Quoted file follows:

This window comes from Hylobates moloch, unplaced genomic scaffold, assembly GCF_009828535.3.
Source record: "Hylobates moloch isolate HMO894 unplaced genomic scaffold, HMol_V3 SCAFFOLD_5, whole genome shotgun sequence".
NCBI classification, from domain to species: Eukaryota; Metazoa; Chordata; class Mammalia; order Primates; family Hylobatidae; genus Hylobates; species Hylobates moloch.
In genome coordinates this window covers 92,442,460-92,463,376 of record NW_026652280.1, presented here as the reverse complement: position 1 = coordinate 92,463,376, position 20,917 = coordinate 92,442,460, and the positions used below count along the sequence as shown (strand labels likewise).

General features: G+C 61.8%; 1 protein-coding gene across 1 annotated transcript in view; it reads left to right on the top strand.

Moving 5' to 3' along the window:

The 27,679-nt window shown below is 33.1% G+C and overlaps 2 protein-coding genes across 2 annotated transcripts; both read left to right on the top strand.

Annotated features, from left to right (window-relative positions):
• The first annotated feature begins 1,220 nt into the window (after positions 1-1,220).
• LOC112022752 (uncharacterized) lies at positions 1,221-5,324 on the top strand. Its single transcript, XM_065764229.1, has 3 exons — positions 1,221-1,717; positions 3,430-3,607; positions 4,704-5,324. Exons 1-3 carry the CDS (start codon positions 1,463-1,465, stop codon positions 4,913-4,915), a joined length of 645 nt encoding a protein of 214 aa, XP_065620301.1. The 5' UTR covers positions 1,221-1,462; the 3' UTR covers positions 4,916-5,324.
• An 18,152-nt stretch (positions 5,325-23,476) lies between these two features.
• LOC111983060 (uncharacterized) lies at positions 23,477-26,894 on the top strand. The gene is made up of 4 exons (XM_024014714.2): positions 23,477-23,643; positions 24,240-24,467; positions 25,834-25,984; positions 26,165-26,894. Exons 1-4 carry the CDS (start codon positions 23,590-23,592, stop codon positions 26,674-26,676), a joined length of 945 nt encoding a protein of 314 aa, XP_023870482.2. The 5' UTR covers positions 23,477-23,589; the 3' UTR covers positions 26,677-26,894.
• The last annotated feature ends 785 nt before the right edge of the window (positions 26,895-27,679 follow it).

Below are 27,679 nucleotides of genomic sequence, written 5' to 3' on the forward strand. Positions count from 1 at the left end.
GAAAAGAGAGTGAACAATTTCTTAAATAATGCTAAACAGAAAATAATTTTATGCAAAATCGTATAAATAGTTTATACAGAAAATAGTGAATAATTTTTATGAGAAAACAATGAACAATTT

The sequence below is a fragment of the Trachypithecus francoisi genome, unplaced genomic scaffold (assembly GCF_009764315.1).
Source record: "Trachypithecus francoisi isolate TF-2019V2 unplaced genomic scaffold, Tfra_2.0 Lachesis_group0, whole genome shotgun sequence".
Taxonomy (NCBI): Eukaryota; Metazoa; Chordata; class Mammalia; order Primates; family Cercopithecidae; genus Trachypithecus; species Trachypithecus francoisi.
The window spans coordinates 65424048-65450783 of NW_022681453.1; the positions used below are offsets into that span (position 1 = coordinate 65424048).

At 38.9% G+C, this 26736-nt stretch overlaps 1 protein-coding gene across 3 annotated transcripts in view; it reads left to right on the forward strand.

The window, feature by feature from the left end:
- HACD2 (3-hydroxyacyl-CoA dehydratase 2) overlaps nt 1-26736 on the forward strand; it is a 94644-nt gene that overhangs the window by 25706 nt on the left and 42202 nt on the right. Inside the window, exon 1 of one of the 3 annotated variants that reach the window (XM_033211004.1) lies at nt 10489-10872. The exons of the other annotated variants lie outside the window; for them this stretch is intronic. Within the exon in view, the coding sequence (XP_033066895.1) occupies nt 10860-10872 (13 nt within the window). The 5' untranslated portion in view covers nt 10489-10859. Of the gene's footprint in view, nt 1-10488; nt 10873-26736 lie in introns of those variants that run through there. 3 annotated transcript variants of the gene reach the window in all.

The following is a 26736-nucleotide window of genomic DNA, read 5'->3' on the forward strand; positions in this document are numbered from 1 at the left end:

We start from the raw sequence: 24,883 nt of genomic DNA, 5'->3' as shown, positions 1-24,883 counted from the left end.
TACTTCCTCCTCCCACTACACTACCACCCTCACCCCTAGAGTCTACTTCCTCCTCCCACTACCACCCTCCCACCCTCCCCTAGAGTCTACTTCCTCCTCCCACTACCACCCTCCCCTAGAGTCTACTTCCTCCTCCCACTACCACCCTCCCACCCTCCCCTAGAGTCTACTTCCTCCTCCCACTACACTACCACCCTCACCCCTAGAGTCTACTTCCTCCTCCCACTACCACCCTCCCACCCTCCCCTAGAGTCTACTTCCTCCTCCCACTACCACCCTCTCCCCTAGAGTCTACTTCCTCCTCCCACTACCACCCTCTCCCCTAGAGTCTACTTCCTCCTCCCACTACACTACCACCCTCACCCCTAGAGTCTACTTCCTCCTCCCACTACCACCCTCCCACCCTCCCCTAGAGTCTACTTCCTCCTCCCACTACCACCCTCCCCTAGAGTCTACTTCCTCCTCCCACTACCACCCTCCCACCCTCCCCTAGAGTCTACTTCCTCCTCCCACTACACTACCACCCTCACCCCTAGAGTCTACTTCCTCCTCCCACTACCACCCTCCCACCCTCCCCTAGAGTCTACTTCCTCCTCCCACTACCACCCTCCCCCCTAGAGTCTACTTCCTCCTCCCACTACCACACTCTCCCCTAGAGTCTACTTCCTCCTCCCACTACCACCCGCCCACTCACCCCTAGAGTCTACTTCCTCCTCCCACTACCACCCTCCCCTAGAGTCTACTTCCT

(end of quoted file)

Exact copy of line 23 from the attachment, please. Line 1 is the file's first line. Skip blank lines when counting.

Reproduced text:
The following is a 26736-nucleotide window of genomic DNA, read 5'->3' on the forward strand; positions in this document are numbered from 1 at the left end: